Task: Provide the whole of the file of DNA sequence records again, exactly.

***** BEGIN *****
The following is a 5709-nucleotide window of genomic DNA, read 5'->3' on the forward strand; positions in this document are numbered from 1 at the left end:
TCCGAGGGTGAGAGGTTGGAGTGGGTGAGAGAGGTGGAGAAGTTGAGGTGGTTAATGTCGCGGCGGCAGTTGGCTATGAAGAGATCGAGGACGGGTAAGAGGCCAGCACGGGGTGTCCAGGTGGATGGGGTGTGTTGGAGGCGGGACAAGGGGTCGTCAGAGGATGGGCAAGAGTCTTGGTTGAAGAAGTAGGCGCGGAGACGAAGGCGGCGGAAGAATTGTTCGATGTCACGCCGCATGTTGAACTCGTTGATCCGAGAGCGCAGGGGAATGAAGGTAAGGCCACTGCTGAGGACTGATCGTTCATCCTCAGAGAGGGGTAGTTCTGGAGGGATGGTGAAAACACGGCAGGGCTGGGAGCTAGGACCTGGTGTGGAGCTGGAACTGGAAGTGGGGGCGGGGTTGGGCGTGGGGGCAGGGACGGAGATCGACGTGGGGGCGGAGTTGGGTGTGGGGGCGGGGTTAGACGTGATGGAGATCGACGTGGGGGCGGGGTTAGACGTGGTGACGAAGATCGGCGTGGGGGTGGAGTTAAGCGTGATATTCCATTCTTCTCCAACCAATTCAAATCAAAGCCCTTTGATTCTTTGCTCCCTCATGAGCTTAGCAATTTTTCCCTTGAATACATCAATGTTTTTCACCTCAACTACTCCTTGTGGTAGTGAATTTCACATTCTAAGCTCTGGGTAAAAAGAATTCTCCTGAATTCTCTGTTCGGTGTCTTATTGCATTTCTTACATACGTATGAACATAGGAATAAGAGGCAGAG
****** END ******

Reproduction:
The following is a 5709-nucleotide window of genomic DNA, read 5'->3' on the forward strand; positions in this document are numbered from 1 at the left end:
TCCGAGGGTGAGAGGTTGGAGTGGGTGAGAGAGGTGGAGAAGTTGAGGTGGTTAATGTCGCGGCGGCAGTTGGCTATGAAGAGATCGAGGACGGGTAAGAGGCCAGCACGGGGTGTCCAGGTGGATGGGGTGTGTTGGAGGCGGGACAAGGGGTCGTCAGAGGATGGGCAAGAGTCTTGGTTGAAGAAGTAGGCGCGGAGACGAAGGCGGCGGAAGAATTGTTCGATGTCACGCCGCATGTTGAACTCGTTGATCCGAGAGCGCAGGGGAATGAAGGTAAGGCCACTGCTGAGGACTGATCGTTCATCCTCAGAGAGGGGTAGTTCTGGAGGGATGGTGAAAACACGGCAGGGCTGGGAGCTAGGACCTGGTGTGGAGCTGGAACTGGAAGTGGGGGCGGGGTTGGGCGTGGGGGCAGGGACGGAGATCGACGTGGGGGCGGAGTTGGGTGTGGGGGCGGGGTTAGACGTGATGGAGATCGACGTGGGGGCGGGGTTAGACGTGGTGACGAAGATCGGCGTGGGGGTGGAGTTAAGCGTGATATTCCATTCTTCTCCAACCAATTCAAATCAAAGCCCTTTGATTCTTTGCTCCCTCATGAGCTTAGCAATTTTTCCCTTGAATACATCAATGTTTTTCACCTCAACTACTCCTTGTGGTAGTGAATTTCACATTCTAAGCTCTGGGTAAAAAGAATTCTCCTGAATTCTCTGTTCGGTGTCTTATTGCATTTCTTACATACGTATGAACATAGGAATAAGAGGCAGAG